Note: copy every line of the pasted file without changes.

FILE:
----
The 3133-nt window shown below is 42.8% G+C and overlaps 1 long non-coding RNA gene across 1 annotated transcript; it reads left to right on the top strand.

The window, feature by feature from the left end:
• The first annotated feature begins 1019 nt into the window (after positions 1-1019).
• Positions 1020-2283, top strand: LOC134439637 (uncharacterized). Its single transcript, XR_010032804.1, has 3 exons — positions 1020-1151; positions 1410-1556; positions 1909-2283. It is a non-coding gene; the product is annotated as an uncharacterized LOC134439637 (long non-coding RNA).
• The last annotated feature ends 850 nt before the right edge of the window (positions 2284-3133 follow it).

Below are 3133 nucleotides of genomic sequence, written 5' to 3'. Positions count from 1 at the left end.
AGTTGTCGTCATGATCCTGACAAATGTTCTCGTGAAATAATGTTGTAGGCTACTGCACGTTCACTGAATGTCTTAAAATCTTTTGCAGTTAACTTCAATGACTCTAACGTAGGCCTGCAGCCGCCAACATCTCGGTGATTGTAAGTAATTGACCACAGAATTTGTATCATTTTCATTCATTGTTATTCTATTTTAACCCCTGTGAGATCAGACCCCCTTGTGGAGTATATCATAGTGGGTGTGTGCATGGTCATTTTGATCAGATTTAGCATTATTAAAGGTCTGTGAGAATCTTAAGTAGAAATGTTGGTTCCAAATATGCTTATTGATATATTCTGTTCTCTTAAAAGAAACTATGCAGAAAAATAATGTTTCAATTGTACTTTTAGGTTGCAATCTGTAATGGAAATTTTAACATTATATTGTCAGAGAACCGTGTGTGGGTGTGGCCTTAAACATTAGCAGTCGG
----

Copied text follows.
The 3133-nt window shown below is 42.8% G+C and overlaps 1 long non-coding RNA gene across 1 annotated transcript; it reads left to right on the top strand.

The window, feature by feature from the left end:
• The first annotated feature begins 1019 nt into the window (after positions 1-1019).
• Positions 1020-2283, top strand: LOC134439637 (uncharacterized). Its single transcript, XR_010032804.1, has 3 exons — positions 1020-1151; positions 1410-1556; positions 1909-2283. It is a non-coding gene; the product is annotated as an uncharacterized LOC134439637 (long non-coding RNA).
• The last annotated feature ends 850 nt before the right edge of the window (positions 2284-3133 follow it).

Below are 3133 nucleotides of genomic sequence, written 5' to 3'. Positions count from 1 at the left end.
AGTTGTCGTCATGATCCTGACAAATGTTCTCGTGAAATAATGTTGTAGGCTACTGCACGTTCACTGAATGTCTTAAAATCTTTTGCAGTTAACTTCAATGACTCTAACGTAGGCCTGCAGCCGCCAACATCTCGGTGATTGTAAGTAATTGACCACAGAATTTGTATCATTTTCATTCATTGTTATTCTATTTTAACCCCTGTGAGATCAGACCCCCTTGTGGAGTATATCATAGTGGGTGTGTGCATGGTCATTTTGATCAGATTTAGCATTATTAAAGGTCTGTGAGAATCTTAAGTAGAAATGTTGGTTCCAAATATGCTTATTGATATATTCTGTTCTCTTAAAAGAAACTATGCAGAAAAATAATGTTTCAATTGTACTTTTAGGTTGCAATCTGTAATGGAAATTTTAACATTATATTGTCAGAGAACCGTGTGTGGGTGTGGCCTTAAACATTAGCAGTCGG